“Two entrepreneur friends of mine recently had a very negative experience with an investor who has a reputation for being Machiavellian and it really, really has incensed me. These slimy bottom suckers use the changing market conditions to test how low they can retrade an existing deal. Here is the standard game plan for these kinds of assholes. When they sense a dramatic change in the market, they pull away their term sheet siting “policy” changes. However, instead of walking away from the deal, they mention in passing that they might reconsider under “different terms”. If the entrepreneur bites, they know that they have leverage and they proceed to throw down absolutely egregious terms (multiple liquidation preference, half the original price, etc). If the entrepreneur bites on this, they know they really have them and continue to ratchet down the terms until things break and they back off.”

Read the rest of Matt’s post to learn how you can counter this investor’s game with your own game theory.

Machiavellian investors will try this trick in good markets too (I’ve seen it happen). Once you sign a term sheet, the investor will try to retrade terms. By then, you’ve told other prospective investors that you’ve signed a term sheet. It’s hard to go back to them and explain what’s happening. And if you walk away from the signed term sheet, it’s hard to talk to new investors with a blown-up term sheet on your hands.

Of course, Machiavellian entrepreneurs exist too. And VCs have enough “institutional knowledge” to know that. Unfortunately, most entrepreneurs don’t have commensurate knowledge about their counterparts.

(Via Ask the VC.)

Yesterday, I was brainstorming a list of things-to-do with an entrepreneur who is getting ready to sign a term sheet.

After searching through the Venture Hacks archives, I realized one of our posts already covers it: How much diligence should we do before signing a term sheet? I think that post mostly stands the test of time—problem solved.

I revised the post to include this question for prospective investors:

“Do you agree with our plan for the next two/three/four quarters?”

Discussing this before you sign a term sheet has a few benefits:

  1. You learn what it’s like to work with the investor—before you marry him for the life of the company. If you don’t like working with him, he may not be the right husband-for-life.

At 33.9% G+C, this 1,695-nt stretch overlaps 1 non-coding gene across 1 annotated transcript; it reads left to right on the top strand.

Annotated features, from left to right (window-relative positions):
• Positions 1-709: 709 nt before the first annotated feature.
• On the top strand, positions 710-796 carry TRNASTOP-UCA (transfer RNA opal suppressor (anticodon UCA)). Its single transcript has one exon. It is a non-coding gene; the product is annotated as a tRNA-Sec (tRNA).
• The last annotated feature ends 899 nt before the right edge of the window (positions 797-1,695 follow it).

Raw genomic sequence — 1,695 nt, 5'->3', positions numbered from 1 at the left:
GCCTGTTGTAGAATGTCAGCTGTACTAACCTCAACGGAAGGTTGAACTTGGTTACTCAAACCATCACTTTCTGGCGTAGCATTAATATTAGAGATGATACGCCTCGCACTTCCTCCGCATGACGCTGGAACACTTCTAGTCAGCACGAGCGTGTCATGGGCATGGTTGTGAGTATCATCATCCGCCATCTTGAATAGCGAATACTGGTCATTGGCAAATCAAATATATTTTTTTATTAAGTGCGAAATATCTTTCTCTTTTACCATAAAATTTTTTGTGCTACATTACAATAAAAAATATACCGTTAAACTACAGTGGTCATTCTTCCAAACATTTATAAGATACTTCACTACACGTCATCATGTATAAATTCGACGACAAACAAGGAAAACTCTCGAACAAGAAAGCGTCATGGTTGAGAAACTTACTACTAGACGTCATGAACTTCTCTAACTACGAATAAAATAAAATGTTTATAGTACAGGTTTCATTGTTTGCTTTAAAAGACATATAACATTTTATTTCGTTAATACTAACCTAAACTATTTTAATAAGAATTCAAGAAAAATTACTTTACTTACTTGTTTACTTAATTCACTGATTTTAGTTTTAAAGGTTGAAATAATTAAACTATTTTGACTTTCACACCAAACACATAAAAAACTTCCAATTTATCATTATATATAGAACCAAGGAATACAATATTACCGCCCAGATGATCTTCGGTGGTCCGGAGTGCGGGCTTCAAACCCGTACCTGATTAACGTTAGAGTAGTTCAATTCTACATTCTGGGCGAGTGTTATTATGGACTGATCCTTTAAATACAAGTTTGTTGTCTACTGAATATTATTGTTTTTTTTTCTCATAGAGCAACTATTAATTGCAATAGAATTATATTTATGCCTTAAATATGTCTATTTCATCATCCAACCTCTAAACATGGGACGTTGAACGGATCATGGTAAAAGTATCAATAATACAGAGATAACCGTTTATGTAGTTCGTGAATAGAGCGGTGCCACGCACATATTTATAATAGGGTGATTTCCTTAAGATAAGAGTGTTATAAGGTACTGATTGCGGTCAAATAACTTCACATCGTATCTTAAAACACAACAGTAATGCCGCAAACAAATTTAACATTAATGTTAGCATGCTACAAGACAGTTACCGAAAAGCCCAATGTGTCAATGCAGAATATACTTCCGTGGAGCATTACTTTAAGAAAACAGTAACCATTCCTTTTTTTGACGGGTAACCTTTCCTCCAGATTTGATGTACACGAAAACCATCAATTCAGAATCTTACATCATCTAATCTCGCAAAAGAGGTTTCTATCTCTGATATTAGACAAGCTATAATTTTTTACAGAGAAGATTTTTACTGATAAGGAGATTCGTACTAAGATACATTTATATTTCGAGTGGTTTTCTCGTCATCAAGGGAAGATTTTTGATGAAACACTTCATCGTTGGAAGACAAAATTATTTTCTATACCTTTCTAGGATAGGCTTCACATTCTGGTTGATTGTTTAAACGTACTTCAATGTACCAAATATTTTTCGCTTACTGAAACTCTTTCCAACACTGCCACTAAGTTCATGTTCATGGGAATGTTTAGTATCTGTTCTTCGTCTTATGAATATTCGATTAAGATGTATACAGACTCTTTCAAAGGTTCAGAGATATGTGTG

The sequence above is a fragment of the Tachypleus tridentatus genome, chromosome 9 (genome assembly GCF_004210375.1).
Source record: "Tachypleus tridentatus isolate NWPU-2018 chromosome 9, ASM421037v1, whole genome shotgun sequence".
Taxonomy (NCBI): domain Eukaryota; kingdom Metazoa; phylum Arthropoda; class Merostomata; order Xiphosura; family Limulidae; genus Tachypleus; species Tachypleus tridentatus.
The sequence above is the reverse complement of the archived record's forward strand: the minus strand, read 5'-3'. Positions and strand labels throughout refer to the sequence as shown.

2. You discover if your investor agrees with your plan. If he doesn’t agree with your plan or you don’t agree with his revisions, why do you want him to join the company? Are you really going to put someone on the board who doesn’t agree with what your plans?
  3. Getting agreement on the plan before the financing is normative leverage. If your investor wants to change the plan in the future, you can ask him to justify the change: “We agreed on a plan, how have the circumstances changed since we agreed on a plan, and why does that require us to change the plan?”

Completely unrelated (or is it?):


“Once the term sheet is signed, the power shifts away from the startup to the purchaser. The typical term sheet will give the purchaser the discretion to step away from the deal if due diligence is unsatisfactory, or if the necessary internal approvals are not obtained.”

Suzanne Dingwall Williams, on M&A

“… there is a wide range of behavior among VCs—the group that doesn’t put a term sheet down until they are committed are at one end of the spectrum; the group that puts down a term sheet to try to lock up a deal while they think about whether or not they want to do it is at the other.”

Brad Feld

Summary: Complete business diligence and prepare for legal diligence before you sign a term sheet. Signing a term sheet early is a recipe for a hostage negotiation.